His anxiety about humor’s lowness worked to his advantage, pushing him to improve on the more buffoonish antics of predecessors like Ward and find a more literary key for his work. Since he couldn’t renounce humor, he enriched it.

How did he pull that off? I’ll send you to Tarnoff’s essay to read the full story. But let me just say: there’s something instructive in turning expectations upside down. Humor may rely on surprise and inversion – but so does good literature. When you combine the two, you can achieve a special kind of greatness. Popular in your own time, admired forever after.

Terrible Poem Breakdown: Another Apologia (of Sorts)

Some thoughts on the Terrible Poem Breakdown series, which continues to be one of our more popular sets of posts here on the blog.

Even though I try to make it clear that the poets have expressly consented, it seems I risk being viewed as too negative. Readers, I get it: poets deserve our empathy, not our scorn. I’m not here trying to tear anyone down! I believe the impulse to write poems – even terrible ones – is a praiseworthy endeavour.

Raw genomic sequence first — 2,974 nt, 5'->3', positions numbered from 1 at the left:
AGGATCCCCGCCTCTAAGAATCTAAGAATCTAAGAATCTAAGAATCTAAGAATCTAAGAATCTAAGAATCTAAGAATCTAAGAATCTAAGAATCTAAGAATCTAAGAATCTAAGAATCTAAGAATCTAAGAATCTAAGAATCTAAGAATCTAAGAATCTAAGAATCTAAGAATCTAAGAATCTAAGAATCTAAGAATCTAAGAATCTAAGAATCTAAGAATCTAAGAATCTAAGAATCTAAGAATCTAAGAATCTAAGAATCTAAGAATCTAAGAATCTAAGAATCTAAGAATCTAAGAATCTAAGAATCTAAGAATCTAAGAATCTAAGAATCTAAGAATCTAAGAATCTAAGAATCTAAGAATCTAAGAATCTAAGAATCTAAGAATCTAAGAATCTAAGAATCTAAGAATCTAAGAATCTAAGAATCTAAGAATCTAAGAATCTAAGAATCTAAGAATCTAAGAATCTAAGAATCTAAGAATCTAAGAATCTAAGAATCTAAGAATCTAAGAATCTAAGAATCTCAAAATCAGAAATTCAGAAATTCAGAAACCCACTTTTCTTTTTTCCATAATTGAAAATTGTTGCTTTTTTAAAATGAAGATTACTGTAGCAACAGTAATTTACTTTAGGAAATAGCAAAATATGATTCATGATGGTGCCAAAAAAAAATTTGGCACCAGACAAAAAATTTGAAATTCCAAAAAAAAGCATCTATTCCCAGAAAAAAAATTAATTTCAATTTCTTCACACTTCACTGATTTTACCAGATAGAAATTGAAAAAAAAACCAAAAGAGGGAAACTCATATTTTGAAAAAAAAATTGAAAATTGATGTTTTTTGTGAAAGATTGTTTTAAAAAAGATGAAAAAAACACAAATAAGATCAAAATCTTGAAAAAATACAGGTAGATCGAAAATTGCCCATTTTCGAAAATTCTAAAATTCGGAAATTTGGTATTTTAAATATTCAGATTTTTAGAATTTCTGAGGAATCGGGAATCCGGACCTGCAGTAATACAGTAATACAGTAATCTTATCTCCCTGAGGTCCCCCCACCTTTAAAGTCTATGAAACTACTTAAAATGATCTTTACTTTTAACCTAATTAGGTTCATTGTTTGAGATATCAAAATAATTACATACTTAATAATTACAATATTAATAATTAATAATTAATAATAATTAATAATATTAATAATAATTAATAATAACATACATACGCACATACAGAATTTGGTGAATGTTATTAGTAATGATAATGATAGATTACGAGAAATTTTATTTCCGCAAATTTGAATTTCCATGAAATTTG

In our last installment, which was a poem about fatherhood, I had some special empathy. I’m a father myself and know whereof the poet speaks. I spoke of sentiment. I may have used the word “goopiness.” I stand by my critique.

And for anyone who objects that either a) I was too harsh on poets for writing about Death, and b) I was not sufficiently sensitive to the idea of a father’s epiphany about parenting, let me just point out that this was essentially a poem in which a father celebrates as a sign of growth his child’s realization that we will all die.

The critic rests his case.

The Failure of the Unpublished Author: Dead or Dying?

We’re fans of failure on this blog (as we are in life). And of course, The Race: A Novella has a failed lawyer as one of its pole stars. Now Tim Parks brings things full circle with a look at failed writers, which of course we’re HUGE fans of as well, when we’re not self-hating them. (Oh boy – are we back in the artists as narcissists tangle? Let’s move on.)

While Parks is very good at describing the burning desire of struggling authors to receive some kind of validation, and the intense, all-consuming focus on publication that young writers feel. His post takes an interesting direction with a look at the other side: how quickly a published author closes the door behind him or her: Continue reading